Tag Archives: Philosophy

Scene-ic Storytelling: Philosophy and Memorability in SyFy’s Caprica

Scene-ic Storytelling in SyFy’s Caprica

March 25th, 2010

I was listening to last week’s episode of the Firewall and Iceberg podcast, where Alan and Dan were explaining how hard it is to pick your favourite episode of a television show. I concur with their evasion of the question at hand, as picking a favourite episode of a serialized television series seems disadvantageous while picking a favourite episode of a comedy is so highly subjective that it’s a bit dangerous, but I have a followup question: could we pick a favourite scene?

I find this, when I think about it, considerably easier. While picking a single episode of The Wire is impossible, picking a favourite scene seems like it’s possible: sure, there’s still too many to choose from (McNuggets, Chess, FuCSI, Co-Op Meeting, etc.), but we’re more comfortable singling out scenes because there’s an expectation that what we select will capture the quality we most admire in the show being discussed without the baggage that comes with an episode of ensemble, serialized drama which goes in various different directions.

There is a lot of power in scenes to tell a story, or to capture a viewer’s attention. The Hurt Locker and Inglourious Basterds, both nominated for Best Picture this year, are effectively a series of vignettes which rely on being making both collective and individual impressions, building character by creating unforgettable tension and suspense from various circumstances. And on the comic end of the spectrum, Noel Murray’s fantastic A Very Special Episode series at The A.V. Club turned its attention on The Simpsons’ “22 Short Stories About Springfield” episode this week, and the wealth of comments on the post demonstrate that its collection of short vignettes are perhaps amongst the most quotable and memorable scenes in the series’ run precisely because they are part of an episode which admits to being a collection of scenes rather than a cohesive episode.

I raise this question because I want to talk about SyFy’s Caprica, a show that has thus far been more successful at creating memorable scenes than at creating memorable characters or stories. Ending the first half of its first season with a finale of sorts this evening on SyFy and SPACE, the show has used scenes with deep philosophical meaning and implication in order to create a lasting impression that makes me want to see more even when I don’t have as much of a vested interest in what I see in the rest of each episode. These scenes, at times single-handedly, have made Caprica into a show I admire a great deal, but at the same time they are doing nothing to alleviate concerns that some viewers seem to have about plot and character in the show’s universe.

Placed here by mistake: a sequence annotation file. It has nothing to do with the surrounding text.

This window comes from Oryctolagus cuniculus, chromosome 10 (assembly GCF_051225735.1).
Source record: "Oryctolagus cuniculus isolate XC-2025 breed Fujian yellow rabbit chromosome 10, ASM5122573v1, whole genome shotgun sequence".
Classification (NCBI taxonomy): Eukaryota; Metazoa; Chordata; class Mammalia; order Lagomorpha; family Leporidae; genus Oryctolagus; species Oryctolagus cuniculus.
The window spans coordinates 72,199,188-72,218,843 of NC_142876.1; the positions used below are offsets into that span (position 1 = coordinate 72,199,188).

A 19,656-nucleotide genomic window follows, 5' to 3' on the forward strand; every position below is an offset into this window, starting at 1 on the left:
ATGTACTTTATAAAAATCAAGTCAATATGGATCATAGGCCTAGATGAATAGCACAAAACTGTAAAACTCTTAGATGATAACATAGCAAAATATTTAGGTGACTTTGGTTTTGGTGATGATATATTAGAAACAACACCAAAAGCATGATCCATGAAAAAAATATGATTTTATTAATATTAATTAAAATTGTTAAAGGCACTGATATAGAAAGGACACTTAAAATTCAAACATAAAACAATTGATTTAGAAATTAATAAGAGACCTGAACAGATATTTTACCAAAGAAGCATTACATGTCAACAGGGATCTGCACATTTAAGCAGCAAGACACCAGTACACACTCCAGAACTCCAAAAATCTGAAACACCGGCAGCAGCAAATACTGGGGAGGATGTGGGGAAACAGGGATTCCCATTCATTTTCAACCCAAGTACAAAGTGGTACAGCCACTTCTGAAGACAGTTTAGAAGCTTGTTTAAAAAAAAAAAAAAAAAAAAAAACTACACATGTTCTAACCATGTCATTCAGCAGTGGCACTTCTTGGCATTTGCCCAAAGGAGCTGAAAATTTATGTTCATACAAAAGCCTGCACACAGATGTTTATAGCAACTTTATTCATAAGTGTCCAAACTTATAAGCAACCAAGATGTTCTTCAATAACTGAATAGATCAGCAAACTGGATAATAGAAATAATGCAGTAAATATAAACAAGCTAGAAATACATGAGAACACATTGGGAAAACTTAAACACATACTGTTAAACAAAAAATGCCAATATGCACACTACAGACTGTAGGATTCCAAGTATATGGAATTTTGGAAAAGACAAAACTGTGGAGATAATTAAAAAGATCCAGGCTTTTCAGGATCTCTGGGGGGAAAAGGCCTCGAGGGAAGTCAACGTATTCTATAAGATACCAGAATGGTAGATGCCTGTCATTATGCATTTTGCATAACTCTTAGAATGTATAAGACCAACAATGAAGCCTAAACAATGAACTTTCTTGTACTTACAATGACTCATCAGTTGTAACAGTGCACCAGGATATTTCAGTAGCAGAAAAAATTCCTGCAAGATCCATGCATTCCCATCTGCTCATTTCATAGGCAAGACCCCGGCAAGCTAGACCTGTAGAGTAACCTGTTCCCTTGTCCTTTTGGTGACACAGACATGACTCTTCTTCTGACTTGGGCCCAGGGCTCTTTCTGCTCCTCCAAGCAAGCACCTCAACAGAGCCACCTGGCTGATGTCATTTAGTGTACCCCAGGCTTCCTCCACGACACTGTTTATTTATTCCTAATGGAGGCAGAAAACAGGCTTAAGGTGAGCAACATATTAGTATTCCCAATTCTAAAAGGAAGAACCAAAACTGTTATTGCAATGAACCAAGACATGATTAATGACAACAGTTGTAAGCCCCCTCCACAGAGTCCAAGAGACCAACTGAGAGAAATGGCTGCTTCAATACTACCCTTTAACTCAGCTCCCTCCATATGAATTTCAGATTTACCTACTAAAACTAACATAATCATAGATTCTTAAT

Some thoughts on why this is, and why I think this sort of “scene-ic storytelling” is good for the show in the long run, after the jump.

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Series Premiere: Dollhouse – “Ghost”



February 13th, 2009

According to logic, and the internal methodology given to Echo before an important mission, you can’t fight a Ghost. And, let’s be realistic, you can’t really pin one down either, trying to define it by regular rules of physics or biology ultimately proving a futile task.

In many ways, Dollhouse is a Ghost of Television, a show that is very tough to pin down and has almost no interest in trying to have this happen. The series, like the actives who are part of the Dollhouse roster, can be wiped clean after every episode, so it is very difficult to judge the pilot as we would normally judge a pilot. The point here is not to actually pin anything down, but to demonstrate for the viewer the types of things they might see and, most importantly, the types of things that we should keep an eye out for in the future.

And, as such, there’s something difficult about passing judgment on this as an actual series. All we can really do is take the parts that we’re given here that we know will remain constant and begin to judge them, but even then the show is going to be meandering all over the place and those parts might be able to rise to the occasion better than we currently realize. It makes all of this, well, a little bit inconsequential; I have a feeling that week by week I’ll be chiming in with another opinion that’s been altered from the week previous, something that with time could get a little old.

For now, though, I’m along for the ride, for two main reasons: because I think the show has some potential as a serialized procedural, and because I’m mildly afraid that the Whedon fans will hunt me down and break my legs if I don’t.

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